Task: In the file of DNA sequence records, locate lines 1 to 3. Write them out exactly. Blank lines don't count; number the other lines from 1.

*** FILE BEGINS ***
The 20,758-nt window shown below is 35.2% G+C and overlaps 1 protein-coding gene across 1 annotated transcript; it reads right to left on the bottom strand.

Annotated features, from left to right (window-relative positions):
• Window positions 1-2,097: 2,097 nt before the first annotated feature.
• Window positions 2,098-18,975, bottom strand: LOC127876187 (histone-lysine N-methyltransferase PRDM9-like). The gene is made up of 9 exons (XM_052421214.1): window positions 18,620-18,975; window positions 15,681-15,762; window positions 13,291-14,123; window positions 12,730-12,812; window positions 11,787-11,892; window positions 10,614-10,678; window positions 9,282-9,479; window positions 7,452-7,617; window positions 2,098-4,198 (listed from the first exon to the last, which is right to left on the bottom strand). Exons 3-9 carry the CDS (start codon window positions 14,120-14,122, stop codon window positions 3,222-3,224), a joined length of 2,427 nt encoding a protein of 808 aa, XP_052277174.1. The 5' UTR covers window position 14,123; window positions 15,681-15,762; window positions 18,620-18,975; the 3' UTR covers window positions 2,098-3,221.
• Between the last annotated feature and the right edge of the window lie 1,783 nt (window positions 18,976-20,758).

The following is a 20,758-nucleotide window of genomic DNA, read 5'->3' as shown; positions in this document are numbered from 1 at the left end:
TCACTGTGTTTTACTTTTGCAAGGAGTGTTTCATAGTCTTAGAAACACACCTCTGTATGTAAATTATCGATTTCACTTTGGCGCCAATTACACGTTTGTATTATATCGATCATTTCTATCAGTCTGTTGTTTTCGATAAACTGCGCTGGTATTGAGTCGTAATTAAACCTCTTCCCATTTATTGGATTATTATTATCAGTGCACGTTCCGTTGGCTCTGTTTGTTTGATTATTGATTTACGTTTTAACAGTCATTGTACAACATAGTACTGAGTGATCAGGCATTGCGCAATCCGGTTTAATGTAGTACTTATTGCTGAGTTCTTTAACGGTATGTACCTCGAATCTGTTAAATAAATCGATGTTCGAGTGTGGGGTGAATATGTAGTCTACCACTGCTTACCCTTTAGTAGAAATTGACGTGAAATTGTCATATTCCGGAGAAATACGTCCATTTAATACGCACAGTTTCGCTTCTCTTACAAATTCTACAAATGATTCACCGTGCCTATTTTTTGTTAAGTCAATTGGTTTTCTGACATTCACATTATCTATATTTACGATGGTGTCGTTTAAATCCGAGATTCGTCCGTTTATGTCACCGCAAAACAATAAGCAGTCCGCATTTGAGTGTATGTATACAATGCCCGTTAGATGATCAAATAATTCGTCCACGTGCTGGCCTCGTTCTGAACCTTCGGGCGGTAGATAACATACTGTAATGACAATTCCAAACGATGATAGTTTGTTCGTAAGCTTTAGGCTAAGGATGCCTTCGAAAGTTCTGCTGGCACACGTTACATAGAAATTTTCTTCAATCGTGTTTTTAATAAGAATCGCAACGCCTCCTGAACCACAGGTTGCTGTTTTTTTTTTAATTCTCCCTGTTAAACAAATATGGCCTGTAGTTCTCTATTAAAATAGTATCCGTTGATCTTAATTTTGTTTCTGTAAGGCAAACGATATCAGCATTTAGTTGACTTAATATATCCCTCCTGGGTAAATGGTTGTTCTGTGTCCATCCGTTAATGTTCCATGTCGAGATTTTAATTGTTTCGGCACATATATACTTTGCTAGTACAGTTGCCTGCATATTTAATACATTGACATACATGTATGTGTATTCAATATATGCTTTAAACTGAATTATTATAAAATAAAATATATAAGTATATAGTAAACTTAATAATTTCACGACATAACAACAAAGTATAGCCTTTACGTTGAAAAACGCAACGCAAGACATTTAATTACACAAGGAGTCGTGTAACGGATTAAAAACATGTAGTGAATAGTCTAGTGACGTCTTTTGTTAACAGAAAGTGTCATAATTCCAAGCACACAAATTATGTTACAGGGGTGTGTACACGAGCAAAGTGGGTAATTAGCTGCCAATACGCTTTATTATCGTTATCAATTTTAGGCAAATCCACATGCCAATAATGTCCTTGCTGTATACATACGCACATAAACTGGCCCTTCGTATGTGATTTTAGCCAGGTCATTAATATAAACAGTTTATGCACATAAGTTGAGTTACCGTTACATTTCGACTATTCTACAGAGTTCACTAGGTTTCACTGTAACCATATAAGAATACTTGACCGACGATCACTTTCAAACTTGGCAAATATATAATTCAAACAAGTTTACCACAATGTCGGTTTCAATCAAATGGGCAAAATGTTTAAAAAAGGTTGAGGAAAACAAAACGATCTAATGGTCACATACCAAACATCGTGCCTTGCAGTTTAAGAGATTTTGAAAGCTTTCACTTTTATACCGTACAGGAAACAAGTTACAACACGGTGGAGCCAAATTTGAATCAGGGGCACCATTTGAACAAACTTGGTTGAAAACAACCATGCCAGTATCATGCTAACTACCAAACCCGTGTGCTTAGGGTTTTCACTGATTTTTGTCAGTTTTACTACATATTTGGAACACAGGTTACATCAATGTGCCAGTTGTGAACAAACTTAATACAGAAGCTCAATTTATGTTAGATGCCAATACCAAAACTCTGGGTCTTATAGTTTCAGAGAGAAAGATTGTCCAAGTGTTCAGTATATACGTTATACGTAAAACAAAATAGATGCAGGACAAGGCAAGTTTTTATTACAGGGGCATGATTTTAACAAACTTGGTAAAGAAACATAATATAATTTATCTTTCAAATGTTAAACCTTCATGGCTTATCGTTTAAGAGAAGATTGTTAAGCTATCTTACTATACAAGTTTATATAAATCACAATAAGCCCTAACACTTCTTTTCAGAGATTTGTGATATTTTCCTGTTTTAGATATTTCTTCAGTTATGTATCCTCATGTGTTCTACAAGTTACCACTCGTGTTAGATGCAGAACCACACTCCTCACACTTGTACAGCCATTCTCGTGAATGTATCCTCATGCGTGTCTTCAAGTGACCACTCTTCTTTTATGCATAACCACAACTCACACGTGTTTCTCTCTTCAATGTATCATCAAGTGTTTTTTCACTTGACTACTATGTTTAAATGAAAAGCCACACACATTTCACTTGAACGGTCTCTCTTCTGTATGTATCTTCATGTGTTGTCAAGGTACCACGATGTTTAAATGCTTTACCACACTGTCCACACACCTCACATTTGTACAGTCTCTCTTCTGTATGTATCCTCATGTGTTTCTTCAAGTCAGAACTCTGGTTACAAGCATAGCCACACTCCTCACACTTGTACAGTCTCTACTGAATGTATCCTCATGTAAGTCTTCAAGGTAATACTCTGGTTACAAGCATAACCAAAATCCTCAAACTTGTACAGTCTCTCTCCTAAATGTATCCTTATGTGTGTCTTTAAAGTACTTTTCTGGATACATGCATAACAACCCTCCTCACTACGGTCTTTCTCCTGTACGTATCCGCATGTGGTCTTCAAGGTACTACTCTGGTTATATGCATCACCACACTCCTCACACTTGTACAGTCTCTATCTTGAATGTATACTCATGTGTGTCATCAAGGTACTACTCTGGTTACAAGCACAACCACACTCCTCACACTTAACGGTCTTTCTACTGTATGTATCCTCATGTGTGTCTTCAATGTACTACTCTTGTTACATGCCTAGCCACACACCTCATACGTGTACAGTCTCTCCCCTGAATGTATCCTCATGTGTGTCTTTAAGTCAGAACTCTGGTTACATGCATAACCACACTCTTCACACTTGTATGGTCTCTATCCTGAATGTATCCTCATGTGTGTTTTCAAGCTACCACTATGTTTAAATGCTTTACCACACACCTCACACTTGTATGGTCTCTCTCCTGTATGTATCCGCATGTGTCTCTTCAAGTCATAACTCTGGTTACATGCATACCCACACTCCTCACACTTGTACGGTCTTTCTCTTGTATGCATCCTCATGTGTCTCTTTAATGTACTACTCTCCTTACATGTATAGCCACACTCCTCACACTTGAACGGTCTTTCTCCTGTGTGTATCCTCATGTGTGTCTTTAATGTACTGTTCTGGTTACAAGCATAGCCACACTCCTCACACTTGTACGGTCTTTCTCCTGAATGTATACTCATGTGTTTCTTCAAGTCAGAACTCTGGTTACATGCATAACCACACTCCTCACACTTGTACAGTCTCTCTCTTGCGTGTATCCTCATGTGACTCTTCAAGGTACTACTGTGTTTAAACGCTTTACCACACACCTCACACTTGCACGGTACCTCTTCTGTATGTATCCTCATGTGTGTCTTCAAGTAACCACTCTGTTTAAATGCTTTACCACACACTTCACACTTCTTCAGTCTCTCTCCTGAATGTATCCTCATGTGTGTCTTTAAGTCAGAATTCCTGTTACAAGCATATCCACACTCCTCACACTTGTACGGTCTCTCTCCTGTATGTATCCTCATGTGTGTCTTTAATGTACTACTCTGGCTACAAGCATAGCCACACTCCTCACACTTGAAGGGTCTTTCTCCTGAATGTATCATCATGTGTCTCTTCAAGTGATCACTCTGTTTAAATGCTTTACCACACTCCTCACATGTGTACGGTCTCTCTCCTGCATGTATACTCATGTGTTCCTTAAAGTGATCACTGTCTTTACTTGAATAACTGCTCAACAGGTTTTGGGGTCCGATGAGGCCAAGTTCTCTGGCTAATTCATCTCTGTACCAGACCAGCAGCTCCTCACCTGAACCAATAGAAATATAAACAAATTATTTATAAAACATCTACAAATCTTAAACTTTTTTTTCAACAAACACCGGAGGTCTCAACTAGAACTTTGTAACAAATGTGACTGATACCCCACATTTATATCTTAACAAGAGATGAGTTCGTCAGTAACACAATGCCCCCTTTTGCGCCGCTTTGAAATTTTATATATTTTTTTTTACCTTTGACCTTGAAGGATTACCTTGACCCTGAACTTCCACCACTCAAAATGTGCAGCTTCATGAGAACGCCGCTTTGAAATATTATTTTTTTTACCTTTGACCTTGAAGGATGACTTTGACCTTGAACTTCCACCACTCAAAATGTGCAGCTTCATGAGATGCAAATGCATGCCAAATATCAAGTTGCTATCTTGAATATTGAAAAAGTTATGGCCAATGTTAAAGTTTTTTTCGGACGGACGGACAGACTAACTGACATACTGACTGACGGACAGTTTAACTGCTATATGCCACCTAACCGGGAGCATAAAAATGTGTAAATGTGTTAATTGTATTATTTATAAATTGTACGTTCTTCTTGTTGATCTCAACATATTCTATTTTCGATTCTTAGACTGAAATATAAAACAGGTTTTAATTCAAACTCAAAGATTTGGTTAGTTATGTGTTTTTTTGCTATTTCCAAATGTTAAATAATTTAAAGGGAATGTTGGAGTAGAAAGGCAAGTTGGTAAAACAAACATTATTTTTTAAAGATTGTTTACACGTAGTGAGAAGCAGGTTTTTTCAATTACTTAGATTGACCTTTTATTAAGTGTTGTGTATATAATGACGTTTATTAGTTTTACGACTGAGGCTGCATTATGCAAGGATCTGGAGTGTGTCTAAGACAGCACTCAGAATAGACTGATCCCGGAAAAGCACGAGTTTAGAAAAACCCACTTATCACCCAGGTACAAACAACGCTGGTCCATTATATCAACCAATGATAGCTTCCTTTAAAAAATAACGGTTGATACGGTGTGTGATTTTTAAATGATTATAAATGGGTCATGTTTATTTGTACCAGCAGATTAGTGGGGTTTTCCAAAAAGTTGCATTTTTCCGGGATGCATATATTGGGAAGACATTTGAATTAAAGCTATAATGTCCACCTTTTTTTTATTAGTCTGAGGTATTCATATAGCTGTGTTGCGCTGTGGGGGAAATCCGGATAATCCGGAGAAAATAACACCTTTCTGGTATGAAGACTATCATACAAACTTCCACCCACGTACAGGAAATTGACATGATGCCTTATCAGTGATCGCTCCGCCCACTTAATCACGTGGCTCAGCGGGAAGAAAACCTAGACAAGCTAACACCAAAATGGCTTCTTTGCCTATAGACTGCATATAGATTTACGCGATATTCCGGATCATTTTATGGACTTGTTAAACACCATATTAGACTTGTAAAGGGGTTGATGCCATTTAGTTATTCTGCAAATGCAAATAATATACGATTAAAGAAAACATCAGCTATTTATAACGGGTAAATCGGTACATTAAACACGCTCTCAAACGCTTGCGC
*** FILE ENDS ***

The 20,758-nt window shown below is 35.2% G+C and overlaps 1 protein-coding gene across 1 annotated transcript; it reads right to left on the bottom strand.

Annotated features, from left to right (window-relative positions):
• Window positions 1-2,097: 2,097 nt before the first annotated feature.